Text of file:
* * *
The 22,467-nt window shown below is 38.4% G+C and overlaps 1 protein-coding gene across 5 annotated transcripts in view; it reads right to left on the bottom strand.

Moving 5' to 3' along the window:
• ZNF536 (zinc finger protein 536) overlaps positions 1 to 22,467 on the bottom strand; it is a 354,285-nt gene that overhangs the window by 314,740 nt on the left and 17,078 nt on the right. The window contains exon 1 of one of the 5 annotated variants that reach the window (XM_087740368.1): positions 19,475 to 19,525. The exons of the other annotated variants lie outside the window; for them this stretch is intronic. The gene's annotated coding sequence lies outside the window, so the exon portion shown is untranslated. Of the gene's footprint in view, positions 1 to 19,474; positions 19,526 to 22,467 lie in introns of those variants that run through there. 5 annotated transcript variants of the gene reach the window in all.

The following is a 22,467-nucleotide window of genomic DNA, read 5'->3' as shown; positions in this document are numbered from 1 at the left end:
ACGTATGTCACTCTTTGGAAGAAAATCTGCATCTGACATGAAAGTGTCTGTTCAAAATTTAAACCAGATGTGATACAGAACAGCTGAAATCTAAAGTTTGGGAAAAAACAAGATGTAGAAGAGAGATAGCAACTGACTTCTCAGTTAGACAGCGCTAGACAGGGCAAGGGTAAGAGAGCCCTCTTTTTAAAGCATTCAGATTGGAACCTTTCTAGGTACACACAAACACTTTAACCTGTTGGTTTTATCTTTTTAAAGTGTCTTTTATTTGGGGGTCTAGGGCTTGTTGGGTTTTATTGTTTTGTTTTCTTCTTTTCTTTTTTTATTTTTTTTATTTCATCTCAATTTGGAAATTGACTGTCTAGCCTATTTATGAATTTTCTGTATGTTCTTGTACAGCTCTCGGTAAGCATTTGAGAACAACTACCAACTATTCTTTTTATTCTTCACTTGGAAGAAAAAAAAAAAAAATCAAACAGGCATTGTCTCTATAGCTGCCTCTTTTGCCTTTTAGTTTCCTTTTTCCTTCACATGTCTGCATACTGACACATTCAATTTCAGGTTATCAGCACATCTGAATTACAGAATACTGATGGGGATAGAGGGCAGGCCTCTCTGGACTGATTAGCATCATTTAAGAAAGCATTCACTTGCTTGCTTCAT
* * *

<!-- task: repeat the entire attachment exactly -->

The 22,467-nt window shown below is 38.4% G+C and overlaps 1 protein-coding gene across 5 annotated transcripts in view; it reads right to left on the bottom strand.

Moving 5' to 3' along the window:
• ZNF536 (zinc finger protein 536) overlaps positions 1 to 22,467 on the bottom strand; it is a 354,285-nt gene that overhangs the window by 314,740 nt on the left and 17,078 nt on the right. The window contains exon 1 of one of the 5 annotated variants that reach the window (XM_087740368.1): positions 19,475 to 19,525. The exons of the other annotated variants lie outside the window; for them this stretch is intronic. The gene's annotated coding sequence lies outside the window, so the exon portion shown is untranslated. Of the gene's footprint in view, positions 1 to 19,474; positions 19,526 to 22,467 lie in introns of those variants that run through there. 5 annotated transcript variants of the gene reach the window in all.

The following is a 22,467-nucleotide window of genomic DNA, read 5'->3' as shown; positions in this document are numbered from 1 at the left end:
ACGTATGTCACTCTTTGGAAGAAAATCTGCATCTGACATGAAAGTGTCTGTTCAAAATTTAAACCAGATGTGATACAGAACAGCTGAAATCTAAAGTTTGGGAAAAAACAAGATGTAGAAGAGAGATAGCAACTGACTTCTCAGTTAGACAGCGCTAGACAGGGCAAGGGTAAGAGAGCCCTCTTTTTAAAGCATTCAGATTGGAACCTTTCTAGGTACACACAAACACTTTAACCTGTTGGTTTTATCTTTTTAAAGTGTCTTTTATTTGGGGGTCTAGGGCTTGTTGGGTTTTATTGTTTTGTTTTCTTCTTTTCTTTTTTTATTTTTTTTATTTCATCTCAATTTGGAAATTGACTGTCTAGCCTATTTATGAATTTTCTGTATGTTCTTGTACAGCTCTCGGTAAGCATTTGAGAACAACTACCAACTATTCTTTTTATTCTTCACTTGGAAGAAAAAAAAAAAAAATCAAACAGGCATTGTCTCTATAGCTGCCTCTTTTGCCTTTTAGTTTCCTTTTTCCTTCACATGTCTGCATACTGACACATTCAATTTCAGGTTATCAGCACATCTGAATTACAGAATACTGATGGGGATAGAGGGCAGGCCTCTCTGGACTGATTAGCATCATTTAAGAAAGCATTCACTTGCTTGCTTCAT